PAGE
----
• The Event Viewer is slow. It’s slow to write to and to use during troubleshooting. You have way more clicks to find and read the log you want to see than our other options, and loading the log data itself can take a while. If you value speed, the Event Viewer is not the best choice.

Considering the issues with the Event Viewer, you might want to know more about the last MEL native sink: the EventSource, which sends data to cross-platform tracing software provided by Microsoft (the dotnet-trace utility). But it’s not a logging sink. It’s a tracing tool, honestly a tool that deserves its own article. But not something you write your logs to.

Overall, we have four built-in sinks for MEL, three appropriate for logging, each with its advantages and flaws.

Where’s the log to file option?

None of the default sinks are ways to log directly to a file. That’s because Microsoft has not added and doesn’t intend to add a file logger to MEL. Personally, I think it’s a mistake, as the current selection of built-in sinks suffer in many situations where a log file would work well. When I need to reference an error from a closed session, the debug and console won’t work, the Event Viewer is slow, but a log file does the trick and can work on any operating system.

I find it a bit frustrating. But while I think MEL should have a built-in file logger, MEL doesn’t really need one. There are many 3rd party options available for developers to use instead (two of which I cover in another article). It just requires using a 3rd party logging framework, possibly a 3rd party log sink (like a dedicated log viewer), and MEL can still work as the API.

So how do you decide what log sink will fit your needs?

Selecting the Best Log Sink for Your Project

Console Log to File Loupe (3rd Party Sink)
Does it Log in Real Time? Yes No Yes
Where Does it Log To? Terminal Text file in a specified directory Specified Loupe directory or online repository
Are Logs Stored Long Term? No, logs are gone when session is over Yes, as long as there is adequate disk space Yes, retention period depends on the version of Loupe and the specific data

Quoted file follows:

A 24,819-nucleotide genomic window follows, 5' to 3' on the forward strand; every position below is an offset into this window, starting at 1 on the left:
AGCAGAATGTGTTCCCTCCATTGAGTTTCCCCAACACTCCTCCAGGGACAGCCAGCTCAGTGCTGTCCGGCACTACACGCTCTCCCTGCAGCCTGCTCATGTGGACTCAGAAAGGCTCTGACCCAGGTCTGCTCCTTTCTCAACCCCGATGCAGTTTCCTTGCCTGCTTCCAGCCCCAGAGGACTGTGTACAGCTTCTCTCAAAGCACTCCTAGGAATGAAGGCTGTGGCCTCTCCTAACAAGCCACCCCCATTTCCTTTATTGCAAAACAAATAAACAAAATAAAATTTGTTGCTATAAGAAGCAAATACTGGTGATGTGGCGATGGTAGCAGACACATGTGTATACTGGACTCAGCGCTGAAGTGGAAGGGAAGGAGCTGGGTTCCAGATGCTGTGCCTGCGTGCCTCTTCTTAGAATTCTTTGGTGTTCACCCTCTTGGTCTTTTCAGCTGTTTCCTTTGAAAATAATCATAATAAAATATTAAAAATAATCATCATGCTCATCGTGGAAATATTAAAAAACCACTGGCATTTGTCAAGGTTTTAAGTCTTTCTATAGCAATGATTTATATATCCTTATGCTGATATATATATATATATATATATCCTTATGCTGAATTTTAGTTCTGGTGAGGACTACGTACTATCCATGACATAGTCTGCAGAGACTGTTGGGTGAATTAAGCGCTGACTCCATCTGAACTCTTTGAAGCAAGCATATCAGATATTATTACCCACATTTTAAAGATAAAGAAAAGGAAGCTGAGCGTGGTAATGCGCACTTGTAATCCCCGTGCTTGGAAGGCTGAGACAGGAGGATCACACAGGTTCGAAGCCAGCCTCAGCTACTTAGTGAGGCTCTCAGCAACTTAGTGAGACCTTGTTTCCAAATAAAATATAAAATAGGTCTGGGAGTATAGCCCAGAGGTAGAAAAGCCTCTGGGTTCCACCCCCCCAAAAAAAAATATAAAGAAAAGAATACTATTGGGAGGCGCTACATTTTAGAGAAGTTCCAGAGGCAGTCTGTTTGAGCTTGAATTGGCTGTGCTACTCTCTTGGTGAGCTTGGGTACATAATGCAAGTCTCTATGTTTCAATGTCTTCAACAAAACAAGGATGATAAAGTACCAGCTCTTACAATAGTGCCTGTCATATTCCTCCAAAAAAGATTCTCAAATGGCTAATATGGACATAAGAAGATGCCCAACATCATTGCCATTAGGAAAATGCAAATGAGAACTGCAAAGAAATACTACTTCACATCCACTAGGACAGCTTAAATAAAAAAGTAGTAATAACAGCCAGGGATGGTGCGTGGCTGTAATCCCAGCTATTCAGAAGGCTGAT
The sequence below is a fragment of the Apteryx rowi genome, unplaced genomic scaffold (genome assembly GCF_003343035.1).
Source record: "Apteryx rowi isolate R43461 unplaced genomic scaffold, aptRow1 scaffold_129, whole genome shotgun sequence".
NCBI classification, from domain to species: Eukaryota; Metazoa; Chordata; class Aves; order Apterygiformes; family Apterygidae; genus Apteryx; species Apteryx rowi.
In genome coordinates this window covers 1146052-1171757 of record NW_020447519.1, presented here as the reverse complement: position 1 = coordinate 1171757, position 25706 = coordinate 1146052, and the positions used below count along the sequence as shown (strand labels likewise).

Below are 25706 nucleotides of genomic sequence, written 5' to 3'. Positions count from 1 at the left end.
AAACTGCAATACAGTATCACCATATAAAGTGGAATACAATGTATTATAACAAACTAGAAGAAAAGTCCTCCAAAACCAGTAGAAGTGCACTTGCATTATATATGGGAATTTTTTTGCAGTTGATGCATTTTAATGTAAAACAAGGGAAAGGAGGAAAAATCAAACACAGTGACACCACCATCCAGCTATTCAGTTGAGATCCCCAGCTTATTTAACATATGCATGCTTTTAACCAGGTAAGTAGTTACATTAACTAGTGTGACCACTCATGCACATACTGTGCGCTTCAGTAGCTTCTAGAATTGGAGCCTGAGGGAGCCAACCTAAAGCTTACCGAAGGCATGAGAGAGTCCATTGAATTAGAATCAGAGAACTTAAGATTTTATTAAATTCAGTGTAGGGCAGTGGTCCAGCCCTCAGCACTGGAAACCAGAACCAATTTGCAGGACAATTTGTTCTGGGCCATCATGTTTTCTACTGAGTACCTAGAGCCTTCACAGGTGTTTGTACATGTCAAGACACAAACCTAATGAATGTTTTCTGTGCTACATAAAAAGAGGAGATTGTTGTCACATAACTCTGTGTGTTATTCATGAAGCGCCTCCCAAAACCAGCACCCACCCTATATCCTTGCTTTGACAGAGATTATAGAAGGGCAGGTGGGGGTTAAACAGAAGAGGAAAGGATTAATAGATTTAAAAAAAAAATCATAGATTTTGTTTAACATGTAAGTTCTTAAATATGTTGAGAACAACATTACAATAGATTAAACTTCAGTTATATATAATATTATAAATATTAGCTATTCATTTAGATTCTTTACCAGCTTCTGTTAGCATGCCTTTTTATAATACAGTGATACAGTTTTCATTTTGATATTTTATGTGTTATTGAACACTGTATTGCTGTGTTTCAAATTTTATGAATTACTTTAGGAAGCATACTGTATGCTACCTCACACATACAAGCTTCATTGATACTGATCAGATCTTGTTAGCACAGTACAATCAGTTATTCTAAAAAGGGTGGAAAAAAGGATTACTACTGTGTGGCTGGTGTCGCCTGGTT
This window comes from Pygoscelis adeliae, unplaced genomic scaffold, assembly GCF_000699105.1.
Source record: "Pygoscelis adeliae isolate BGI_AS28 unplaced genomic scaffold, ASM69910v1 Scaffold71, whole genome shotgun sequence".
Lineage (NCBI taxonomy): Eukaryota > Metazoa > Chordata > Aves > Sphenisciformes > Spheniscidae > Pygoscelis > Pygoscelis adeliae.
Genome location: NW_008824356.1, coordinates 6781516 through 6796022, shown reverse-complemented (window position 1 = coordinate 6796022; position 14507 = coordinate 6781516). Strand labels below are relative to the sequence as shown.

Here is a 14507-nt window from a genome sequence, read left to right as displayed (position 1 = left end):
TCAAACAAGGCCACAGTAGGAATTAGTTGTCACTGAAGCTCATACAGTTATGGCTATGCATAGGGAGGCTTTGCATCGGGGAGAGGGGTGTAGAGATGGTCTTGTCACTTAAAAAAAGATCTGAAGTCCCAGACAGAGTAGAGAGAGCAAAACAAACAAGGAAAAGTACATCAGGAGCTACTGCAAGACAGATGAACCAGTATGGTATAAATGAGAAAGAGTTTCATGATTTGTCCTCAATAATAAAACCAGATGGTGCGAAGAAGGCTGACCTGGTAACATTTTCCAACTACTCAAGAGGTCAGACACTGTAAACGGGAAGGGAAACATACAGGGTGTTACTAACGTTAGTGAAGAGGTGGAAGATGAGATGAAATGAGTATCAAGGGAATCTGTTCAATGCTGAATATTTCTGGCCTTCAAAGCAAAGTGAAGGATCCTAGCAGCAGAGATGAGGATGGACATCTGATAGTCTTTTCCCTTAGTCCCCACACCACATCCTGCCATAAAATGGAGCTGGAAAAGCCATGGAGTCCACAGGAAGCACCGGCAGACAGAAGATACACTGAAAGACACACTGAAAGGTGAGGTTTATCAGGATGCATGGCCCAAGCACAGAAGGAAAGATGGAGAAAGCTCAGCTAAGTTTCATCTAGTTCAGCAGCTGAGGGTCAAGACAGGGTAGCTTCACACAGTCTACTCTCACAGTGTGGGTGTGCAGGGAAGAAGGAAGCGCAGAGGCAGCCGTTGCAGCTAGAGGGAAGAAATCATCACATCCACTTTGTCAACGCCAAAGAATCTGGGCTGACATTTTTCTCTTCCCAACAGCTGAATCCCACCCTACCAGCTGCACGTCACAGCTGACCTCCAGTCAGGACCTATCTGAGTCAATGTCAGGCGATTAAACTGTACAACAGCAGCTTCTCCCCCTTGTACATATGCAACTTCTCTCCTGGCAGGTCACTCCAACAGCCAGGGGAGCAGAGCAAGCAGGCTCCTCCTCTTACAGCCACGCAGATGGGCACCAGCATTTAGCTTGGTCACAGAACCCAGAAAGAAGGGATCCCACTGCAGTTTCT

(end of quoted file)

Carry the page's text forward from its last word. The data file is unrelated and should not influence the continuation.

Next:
Can I access it from another machine? No No Yes, as long as you have a Loupe Server Repository, you can access your logs on any desktop with a browser

With a different log sink often comes another logging framework. Here, I’ll focus on the log sink separate from the framework. If you need a refresher on the differences between a log sink, a logging framework, a logging API, and how they all work together, I cover that here.

When deciding what sink to use for a project, there are some questions you should ask yourself:

  • Do you need logs that update in real time? If you do, debug and the console will provide that, while writing to a standard log file will not. You could also consider a dedicated log viewer that supports real-time log viewing.

  • Do you need logs in a specific place? If I’m running an application in a docker container, I’m probably viewing the docker console. For some events, like critical failures and errors, it’s helpful to have application logs appear there as well. In many cases, you may want to use multiple sinks so everyone can get the log data where they need it.

  • Do you need logs with long-term storage? If you want to reference the logs after a session is over, after restarting your desktop, etc., debug and the console won’t cut it. That data is gone once you close those sinks. You need to use a sink that provides long-term storage like a file or a dedicated log viewer.

  • Do you need to access logs on another machine? If you want to access logs for a desktop application running across the country, you should find a sink that works with a centralized logging service. Centralized logging is the best way to access logs from multiple locations and the best log sink for applications in production.

All these questions and more will factor into what log sink you want to use for a project. You’ll likely reevaluate the log sink multiple times during initial development and after launch. The good news is Microsoft Extensions Logging is flexible enough to log where you need it to as long as you consider options beyond the built-in sinks.

What Are Some Dedicated Log Viewers that Work with MEL?

For local logging, we built a free .NET log viewer, Loupe Desktop. It works in real-time and provides long-term storage. Pretty much the upsides of logging to the console or file without the sacrifices. For folks getting started with a project or new to MEL, I recommend Loupe Desktop as it doesn’t take too long to set up, and you can use it at no cost forever.

If your application is in production, I would start to consider a centralized logging service. Ours is Loupe Server, and it works with MEL for any .NET Core application (including .NET 6):

Screenshot from Loupe Server showing a Microsoft Extensions Log

If you want to learn more about Loupe Server, check out our free trial in the link below.